This should matter to each and everyone of us because everyone, to a certain extent, can relate to Ms.Vancleave. We’ve all been searching for something at one point or another, and of course we’ve all been disappointed. Just like everyone else, Tori had a want for something. Therefore, we are able to relate to her and should feel empathy towards her. For all you know, you might just be in her exact shoes one day. Pretzel and all. (middle school news story winner, first place)

A Look into the Past 

By Cori Eckert, Willis High School

            Students from Willis High School Media took a day off from the classroom to experience the 38th annual Renaissance Festival. Members of the school newspaper, yearbook, and KatNews staffs attended the festival to get a hands-on look at Renaissance culture.

The students saw shows such as The Fire Whip Show, The Birds of Prey show, and Arsene the magician.

“That guy that was juggling at the magic show was so cool,” sophomore Jace Halbadier said. “I thought that was amazing, but when he added fire it took it to a whole different level.”

Students also were able to observe orchestras and choirs from other schools perform. The media classes got to see the various art forms through music.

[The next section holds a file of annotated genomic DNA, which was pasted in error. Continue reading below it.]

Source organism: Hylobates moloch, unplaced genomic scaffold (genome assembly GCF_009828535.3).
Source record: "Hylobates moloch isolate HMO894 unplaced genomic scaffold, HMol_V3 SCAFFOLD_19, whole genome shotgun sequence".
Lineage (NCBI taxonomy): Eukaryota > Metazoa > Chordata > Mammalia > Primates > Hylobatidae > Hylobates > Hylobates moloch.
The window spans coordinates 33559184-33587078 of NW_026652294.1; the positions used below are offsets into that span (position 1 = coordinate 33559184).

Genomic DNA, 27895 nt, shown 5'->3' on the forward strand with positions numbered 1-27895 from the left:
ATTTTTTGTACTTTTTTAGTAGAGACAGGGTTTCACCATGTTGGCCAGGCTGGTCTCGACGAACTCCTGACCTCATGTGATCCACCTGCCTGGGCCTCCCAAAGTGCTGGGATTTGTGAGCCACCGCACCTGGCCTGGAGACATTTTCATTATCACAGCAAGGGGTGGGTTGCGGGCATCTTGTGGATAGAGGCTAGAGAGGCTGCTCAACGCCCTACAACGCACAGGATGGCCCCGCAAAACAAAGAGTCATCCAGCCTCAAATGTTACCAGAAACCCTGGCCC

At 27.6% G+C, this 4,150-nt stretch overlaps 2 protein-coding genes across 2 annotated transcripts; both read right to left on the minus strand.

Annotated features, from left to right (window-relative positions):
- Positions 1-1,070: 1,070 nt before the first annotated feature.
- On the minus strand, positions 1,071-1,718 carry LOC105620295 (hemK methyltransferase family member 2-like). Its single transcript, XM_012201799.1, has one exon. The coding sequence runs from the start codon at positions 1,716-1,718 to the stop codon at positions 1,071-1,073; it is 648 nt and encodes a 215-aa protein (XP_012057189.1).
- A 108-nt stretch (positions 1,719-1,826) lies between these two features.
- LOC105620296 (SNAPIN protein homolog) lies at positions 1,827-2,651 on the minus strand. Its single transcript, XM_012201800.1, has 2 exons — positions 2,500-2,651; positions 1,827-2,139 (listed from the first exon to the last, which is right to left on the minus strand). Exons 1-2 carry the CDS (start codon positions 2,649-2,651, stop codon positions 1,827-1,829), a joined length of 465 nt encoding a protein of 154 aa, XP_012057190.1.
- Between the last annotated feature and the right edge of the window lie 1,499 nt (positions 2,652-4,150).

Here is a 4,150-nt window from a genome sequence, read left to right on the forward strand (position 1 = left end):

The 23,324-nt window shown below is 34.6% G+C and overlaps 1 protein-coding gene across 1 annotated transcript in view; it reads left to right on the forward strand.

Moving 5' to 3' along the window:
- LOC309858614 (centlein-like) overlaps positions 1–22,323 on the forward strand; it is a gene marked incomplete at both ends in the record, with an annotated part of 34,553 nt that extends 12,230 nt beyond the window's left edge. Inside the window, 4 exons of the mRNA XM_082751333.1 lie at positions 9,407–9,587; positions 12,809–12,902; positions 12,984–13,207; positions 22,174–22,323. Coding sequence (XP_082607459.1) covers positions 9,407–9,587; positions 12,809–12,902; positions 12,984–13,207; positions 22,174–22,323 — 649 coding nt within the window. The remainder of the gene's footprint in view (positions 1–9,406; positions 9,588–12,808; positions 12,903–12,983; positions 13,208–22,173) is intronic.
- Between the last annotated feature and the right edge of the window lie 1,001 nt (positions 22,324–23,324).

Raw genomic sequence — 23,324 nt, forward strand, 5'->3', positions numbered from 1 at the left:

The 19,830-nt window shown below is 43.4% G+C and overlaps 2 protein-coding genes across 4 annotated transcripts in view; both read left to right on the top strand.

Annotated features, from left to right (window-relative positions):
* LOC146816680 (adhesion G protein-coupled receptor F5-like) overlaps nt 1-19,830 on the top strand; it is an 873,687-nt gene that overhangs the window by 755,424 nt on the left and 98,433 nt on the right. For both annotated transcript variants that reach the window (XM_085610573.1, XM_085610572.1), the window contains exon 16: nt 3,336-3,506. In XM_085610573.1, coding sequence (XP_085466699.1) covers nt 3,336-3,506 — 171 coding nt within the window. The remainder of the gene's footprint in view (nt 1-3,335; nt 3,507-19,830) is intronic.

“I listened to a lot of the choirs and orchestras,” senior Lauren McClatchy said. “Every time I walked by my group would stop and listen for a few minutes. There was a lot of talent from the students that were the same age as me.”


“The Renaissance is very mysterious.” by Ambeli Vega, Woodcreek MS, portrait, 1st place

Even in the heat, the actors and workers at the Ren Fest were in full costume and character. Students were taken back in time with the elaborate decorations and language.

“Everything was modeled after the Renaissance period, even the modern day things,” senior Collyn Sebastian said. “One of the workers said, ‘Would you like your receipt, m’lady?’ and I thought that was really cool. They were so in character.”

The show of exotic birds was a big hit for the high school students. The handler showed the birds eating, flying and catching prey. The different species of birds allowed students to experience other parts of the world in less than an hour.